Patent No. 103498A: Improved Apparatus For Preserving Beer

Today in 1870, US Patent 103498 A was issued, an invention of Charles Pohlmanx, for his “Improved Apparatus For Preserving Beer.” There’s no Abstract, though it’s described this way in the application:

The nature of my invention consists in an elastic bag, formed in a shape to accommodate itself to the inside of a barrel, to which it is applied, in such a manner that, when the bag is filled with air, and supplied with air under pressure, the bag will gradually expand, and exert a pressure upon the liquid in the cask in which it is placed.


Patent No. 20130126009A1: System For Cleaning Beer Lines And Recovering Draft Beer

Today in 2013, US Patent 20130126009 A1 was issued, an invention of Tracey M. Killarney and Lawrence A. Kent, for their “System for Cleaning Beer Lines and Recovering Draft Beer.” Here’s the Abstract:

A beer recovery system which uses CO2 to blow unused beer backwards through the beer lines and back into a beer keg is disclosed.


Patent No. 4927335A: Pump For Transferring Liquids, In Particular Beer Or Carbonated Beverages

Today in 1990, US Patent 4927335 A was issued, an invention of Carlo M. Pensa, for his “Pump For Transferring Liquids, in Particular Beer or Carbonated Beverages.” Here’s the Abstract:

The present invention relates to a pump for transferring liquids, in particular for beer or carbonated beverages, characterized in that it is constituted by two mutually opposite and integral pistons sliding inside two cylinders which generate, with their reciprocating motion, four variable-volume chambers inside two of which the fluid, through suitable valves, is alternatively intaken and delivered by a gas whose pressure is modulated by a suitable pressure regulator, in which it is the pressure of the same delivered liquid to counteract the calibration force, with said gas alternatively going to act, by means of suitable control means, inside the chamber behind the delivery chamber, so that the delivery pressure of the same liquid remains constant and predetermined, wherein said delivery pressure is obtained as the sum of the thrust of the liquid intaken from the opposite chamber, plus the modulated gas pressure, which acts on the rear face of the delivery piston.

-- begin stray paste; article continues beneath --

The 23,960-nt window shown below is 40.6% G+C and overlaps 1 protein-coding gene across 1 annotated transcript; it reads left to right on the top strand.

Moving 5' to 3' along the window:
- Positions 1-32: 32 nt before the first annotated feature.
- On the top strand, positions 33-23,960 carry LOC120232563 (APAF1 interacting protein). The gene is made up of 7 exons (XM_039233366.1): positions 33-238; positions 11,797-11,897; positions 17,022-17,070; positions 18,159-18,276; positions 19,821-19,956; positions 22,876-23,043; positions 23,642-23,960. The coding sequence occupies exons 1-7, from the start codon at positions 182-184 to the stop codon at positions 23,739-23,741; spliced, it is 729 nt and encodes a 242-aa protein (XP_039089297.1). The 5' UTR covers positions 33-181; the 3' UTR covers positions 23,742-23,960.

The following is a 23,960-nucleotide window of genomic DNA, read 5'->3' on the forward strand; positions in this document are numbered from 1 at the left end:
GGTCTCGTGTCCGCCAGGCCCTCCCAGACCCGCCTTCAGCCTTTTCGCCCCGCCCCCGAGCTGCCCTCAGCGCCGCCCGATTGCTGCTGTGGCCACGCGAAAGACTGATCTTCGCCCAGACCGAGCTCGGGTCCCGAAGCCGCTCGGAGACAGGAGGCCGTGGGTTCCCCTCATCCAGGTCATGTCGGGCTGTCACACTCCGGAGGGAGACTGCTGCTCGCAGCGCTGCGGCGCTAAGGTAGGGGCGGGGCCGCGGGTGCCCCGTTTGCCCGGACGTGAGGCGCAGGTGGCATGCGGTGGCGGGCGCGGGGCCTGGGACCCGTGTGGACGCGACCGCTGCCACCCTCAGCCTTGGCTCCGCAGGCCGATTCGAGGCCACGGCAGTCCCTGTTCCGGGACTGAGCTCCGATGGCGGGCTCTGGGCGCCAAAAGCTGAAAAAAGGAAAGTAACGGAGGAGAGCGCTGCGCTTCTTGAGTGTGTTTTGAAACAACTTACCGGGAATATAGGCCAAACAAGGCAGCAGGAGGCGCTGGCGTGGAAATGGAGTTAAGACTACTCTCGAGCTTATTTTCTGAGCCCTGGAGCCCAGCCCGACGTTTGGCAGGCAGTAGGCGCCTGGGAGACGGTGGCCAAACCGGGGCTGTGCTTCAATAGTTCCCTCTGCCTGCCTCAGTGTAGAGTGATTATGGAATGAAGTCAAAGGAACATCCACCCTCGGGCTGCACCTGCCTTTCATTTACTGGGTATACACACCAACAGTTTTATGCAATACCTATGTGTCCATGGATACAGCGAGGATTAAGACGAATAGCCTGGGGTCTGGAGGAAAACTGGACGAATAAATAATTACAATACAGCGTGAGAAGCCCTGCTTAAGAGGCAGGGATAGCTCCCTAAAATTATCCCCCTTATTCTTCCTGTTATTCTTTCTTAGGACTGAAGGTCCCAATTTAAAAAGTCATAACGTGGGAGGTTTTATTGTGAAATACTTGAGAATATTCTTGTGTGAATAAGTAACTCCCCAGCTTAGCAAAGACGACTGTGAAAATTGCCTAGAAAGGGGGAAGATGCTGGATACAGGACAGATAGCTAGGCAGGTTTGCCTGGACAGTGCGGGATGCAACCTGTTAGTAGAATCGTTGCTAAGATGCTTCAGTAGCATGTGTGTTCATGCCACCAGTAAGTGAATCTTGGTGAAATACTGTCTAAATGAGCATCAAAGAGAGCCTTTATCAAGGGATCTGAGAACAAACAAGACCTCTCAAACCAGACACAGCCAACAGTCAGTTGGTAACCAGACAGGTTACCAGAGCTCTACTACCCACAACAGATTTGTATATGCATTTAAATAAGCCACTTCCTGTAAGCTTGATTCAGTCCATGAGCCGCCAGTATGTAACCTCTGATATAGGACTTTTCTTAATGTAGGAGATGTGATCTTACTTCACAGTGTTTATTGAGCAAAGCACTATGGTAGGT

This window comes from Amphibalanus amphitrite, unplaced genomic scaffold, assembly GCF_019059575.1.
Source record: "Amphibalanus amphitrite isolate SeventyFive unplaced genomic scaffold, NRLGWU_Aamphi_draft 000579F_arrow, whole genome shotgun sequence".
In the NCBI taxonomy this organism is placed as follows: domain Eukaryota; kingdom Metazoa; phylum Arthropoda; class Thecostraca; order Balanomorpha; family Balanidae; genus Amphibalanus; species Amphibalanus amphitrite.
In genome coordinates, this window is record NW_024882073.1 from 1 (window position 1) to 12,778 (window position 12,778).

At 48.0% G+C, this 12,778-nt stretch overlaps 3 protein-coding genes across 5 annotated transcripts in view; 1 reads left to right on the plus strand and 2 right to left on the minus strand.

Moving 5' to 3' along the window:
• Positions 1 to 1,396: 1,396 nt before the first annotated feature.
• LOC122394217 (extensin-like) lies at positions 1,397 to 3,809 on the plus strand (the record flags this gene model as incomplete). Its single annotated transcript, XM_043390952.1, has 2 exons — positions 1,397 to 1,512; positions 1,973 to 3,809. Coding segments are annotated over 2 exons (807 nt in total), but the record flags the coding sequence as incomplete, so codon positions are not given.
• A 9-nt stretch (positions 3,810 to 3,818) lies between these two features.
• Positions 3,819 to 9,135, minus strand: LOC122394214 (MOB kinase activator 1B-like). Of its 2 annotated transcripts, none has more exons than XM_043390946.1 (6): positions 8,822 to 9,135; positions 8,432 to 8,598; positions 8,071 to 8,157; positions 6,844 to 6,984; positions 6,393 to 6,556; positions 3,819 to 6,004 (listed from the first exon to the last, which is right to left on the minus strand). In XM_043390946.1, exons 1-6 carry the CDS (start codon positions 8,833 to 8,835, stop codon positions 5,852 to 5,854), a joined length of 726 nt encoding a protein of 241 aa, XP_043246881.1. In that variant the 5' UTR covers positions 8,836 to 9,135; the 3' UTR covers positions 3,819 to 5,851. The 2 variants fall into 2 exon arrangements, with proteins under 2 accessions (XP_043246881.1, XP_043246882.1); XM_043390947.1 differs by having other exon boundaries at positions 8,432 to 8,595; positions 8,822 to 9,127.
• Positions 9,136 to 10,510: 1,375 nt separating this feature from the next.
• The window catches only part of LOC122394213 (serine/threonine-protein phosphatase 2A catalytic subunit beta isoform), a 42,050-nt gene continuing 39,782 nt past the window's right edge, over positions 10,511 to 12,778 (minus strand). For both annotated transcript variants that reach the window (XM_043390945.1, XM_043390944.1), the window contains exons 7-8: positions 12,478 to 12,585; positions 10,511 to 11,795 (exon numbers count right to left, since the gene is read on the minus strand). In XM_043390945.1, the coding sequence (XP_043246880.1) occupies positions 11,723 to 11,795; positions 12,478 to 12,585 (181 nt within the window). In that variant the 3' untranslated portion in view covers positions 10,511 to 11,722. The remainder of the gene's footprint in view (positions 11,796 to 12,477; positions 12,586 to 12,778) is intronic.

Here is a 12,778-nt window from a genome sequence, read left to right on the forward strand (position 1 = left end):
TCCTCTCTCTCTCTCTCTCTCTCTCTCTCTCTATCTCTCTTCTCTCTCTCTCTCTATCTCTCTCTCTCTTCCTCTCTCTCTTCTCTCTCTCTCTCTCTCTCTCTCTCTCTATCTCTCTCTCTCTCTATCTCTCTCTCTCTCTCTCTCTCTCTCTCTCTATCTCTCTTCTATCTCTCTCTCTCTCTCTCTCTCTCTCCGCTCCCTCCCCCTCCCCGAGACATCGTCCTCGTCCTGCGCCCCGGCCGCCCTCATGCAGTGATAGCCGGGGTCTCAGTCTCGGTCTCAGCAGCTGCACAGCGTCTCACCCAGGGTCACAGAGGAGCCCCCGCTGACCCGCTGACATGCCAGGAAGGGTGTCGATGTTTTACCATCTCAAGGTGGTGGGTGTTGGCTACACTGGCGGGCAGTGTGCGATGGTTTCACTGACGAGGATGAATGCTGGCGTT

Beer Excise Taxes By State 2015

Back in 2009, I wrote a post about Beer Excise Taxes By State, based on data from by the Tax Foundation, and they also created a nice map of the 50 states with the individual beer excise tax brewers in each state has to pay in addition to the federal excise taxes, too.

They’ve now updated that map with more recent tax rates as of January 1, 2015. As they note, “[t]ax treatment of beer varies widely across the U.S., ranging from a low of $0.02 per gallon in Wyoming to a high of $1.29 per gallon in Tennessee.” They also acknowledge that “taxes are the single most expensive ingredient in beer, costing more than labor and raw materials combined,” citing an economic analysis that found “if all the taxes levied on the production, distribution, and retailing of beer are added up, they amount to more than 40% of the retail price.”


Patent No. 3035603A: Beer Barrel Tapper

Today in 1962, US Patent 3035603 A was issued, an invention of Walter H. Despres and Phillip D. Jamieson, for their “Beer Barrel Tapper.” There’s no Abstract, though it’s described this way in the application:

This invention relates to a new and improved beer barrel tapper, that is, a device for tapping beer kegs or barrels and has particular reference to a device of the type set forth wherein a compressed gas is introduced into the barrel or the like for removing the liquid contents, such as beer, under pressure.